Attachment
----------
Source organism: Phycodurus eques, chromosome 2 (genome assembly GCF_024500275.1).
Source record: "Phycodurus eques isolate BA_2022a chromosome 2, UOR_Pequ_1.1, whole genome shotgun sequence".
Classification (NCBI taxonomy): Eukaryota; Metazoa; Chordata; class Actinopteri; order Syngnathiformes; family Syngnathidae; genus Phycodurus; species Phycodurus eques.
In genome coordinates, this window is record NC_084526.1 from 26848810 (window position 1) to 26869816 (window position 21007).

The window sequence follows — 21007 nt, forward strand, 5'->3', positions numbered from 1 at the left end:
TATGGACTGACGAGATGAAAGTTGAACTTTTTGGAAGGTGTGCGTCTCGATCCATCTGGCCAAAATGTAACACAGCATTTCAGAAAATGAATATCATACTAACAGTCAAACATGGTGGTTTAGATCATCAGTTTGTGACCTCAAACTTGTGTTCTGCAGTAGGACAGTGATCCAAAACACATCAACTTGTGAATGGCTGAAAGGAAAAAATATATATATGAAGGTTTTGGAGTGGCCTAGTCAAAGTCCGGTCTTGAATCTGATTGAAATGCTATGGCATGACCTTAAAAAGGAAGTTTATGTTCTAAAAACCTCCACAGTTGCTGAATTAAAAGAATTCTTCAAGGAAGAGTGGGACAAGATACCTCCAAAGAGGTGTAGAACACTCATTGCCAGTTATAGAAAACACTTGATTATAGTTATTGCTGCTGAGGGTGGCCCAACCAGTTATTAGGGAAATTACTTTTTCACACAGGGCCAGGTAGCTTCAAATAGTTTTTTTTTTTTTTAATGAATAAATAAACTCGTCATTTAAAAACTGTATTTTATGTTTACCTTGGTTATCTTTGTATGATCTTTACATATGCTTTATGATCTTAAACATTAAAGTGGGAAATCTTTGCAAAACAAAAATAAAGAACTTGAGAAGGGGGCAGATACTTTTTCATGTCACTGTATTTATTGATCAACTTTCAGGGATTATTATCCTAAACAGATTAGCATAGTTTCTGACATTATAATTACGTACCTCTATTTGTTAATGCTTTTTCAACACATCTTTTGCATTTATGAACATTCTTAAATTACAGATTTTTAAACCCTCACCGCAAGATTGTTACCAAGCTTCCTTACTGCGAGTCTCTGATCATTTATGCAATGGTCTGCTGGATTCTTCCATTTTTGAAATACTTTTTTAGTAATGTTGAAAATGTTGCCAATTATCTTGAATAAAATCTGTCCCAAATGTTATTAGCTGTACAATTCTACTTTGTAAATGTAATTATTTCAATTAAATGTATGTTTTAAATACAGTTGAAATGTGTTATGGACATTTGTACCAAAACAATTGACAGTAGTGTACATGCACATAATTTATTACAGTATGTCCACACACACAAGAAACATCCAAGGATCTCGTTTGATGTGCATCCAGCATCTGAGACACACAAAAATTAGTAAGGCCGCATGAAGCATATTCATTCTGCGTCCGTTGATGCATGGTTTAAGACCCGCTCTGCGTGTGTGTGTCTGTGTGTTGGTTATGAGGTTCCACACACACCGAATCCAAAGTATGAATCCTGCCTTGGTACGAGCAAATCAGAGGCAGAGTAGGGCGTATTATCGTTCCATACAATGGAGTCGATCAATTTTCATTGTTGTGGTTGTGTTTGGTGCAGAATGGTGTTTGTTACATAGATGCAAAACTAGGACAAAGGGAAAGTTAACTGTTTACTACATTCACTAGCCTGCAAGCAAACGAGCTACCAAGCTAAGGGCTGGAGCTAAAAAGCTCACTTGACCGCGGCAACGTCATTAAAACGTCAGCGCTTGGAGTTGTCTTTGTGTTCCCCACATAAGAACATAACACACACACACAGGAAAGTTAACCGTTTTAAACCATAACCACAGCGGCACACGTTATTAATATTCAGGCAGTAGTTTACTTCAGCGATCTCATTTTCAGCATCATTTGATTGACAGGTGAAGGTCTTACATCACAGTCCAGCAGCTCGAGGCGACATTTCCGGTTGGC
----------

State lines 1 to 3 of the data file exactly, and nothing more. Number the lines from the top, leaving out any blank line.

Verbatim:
Source organism: Phycodurus eques, chromosome 2 (genome assembly GCF_024500275.1).
Source record: "Phycodurus eques isolate BA_2022a chromosome 2, UOR_Pequ_1.1, whole genome shotgun sequence".
Classification (NCBI taxonomy): Eukaryota; Metazoa; Chordata; class Actinopteri; order Syngnathiformes; family Syngnathidae; genus Phycodurus; species Phycodurus eques.